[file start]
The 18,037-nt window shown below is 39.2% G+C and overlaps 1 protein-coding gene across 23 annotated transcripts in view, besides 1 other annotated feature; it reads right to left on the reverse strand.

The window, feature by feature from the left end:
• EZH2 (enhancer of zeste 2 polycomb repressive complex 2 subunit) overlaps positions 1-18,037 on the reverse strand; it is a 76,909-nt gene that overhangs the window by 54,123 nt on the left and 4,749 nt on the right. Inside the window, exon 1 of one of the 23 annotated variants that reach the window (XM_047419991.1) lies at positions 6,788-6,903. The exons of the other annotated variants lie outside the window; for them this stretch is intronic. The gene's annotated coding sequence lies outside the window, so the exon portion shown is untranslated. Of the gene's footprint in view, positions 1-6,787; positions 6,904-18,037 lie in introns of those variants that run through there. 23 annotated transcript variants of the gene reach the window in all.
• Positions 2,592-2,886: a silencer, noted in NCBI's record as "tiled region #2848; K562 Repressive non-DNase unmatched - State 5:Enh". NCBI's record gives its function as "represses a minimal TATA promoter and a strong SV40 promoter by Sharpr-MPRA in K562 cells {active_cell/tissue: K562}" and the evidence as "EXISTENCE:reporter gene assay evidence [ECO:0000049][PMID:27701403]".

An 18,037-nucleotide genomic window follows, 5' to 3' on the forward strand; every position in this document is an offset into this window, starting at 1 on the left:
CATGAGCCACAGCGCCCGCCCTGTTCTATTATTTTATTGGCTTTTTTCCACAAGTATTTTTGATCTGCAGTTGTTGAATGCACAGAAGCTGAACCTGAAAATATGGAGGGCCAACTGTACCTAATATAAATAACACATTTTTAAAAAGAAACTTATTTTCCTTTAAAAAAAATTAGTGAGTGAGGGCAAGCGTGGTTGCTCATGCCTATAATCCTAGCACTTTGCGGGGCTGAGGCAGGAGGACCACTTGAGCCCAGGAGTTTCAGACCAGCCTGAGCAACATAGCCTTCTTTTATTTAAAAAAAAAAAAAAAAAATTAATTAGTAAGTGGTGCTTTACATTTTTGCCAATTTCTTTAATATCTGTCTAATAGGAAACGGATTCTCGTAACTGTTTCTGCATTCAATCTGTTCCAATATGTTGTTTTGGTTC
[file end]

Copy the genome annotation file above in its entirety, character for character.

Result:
The 18,037-nt window shown below is 39.2% G+C and overlaps 1 protein-coding gene across 23 annotated transcripts in view, besides 1 other annotated feature; it reads right to left on the reverse strand.

The window, feature by feature from the left end:
• EZH2 (enhancer of zeste 2 polycomb repressive complex 2 subunit) overlaps positions 1-18,037 on the reverse strand; it is a 76,909-nt gene that overhangs the window by 54,123 nt on the left and 4,749 nt on the right. Inside the window, exon 1 of one of the 23 annotated variants that reach the window (XM_047419991.1) lies at positions 6,788-6,903. The exons of the other annotated variants lie outside the window; for them this stretch is intronic. The gene's annotated coding sequence lies outside the window, so the exon portion shown is untranslated. Of the gene's footprint in view, positions 1-6,787; positions 6,904-18,037 lie in introns of those variants that run through there. 23 annotated transcript variants of the gene reach the window in all.
• Positions 2,592-2,886: a silencer, noted in NCBI's record as "tiled region #2848; K562 Repressive non-DNase unmatched - State 5:Enh". NCBI's record gives its function as "represses a minimal TATA promoter and a strong SV40 promoter by Sharpr-MPRA in K562 cells {active_cell/tissue: K562}" and the evidence as "EXISTENCE:reporter gene assay evidence [ECO:0000049][PMID:27701403]".

An 18,037-nucleotide genomic window follows, 5' to 3' on the forward strand; every position in this document is an offset into this window, starting at 1 on the left:
CATGAGCCACAGCGCCCGCCCTGTTCTATTATTTTATTGGCTTTTTTCCACAAGTATTTTTGATCTGCAGTTGTTGAATGCACAGAAGCTGAACCTGAAAATATGGAGGGCCAACTGTACCTAATATAAATAACACATTTTTAAAAAGAAACTTATTTTCCTTTAAAAAAAATTAGTGAGTGAGGGCAAGCGTGGTTGCTCATGCCTATAATCCTAGCACTTTGCGGGGCTGAGGCAGGAGGACCACTTGAGCCCAGGAGTTTCAGACCAGCCTGAGCAACATAGCCTTCTTTTATTTAAAAAAAAAAAAAAAAAATTAATTAGTAAGTGGTGCTTTACATTTTTGCCAATTTCTTTAATATCTGTCTAATAGGAAACGGATTCTCGTAACTGTTTCTGCATTCAATCTGTTCCAATATGTTGTTTTGGTTC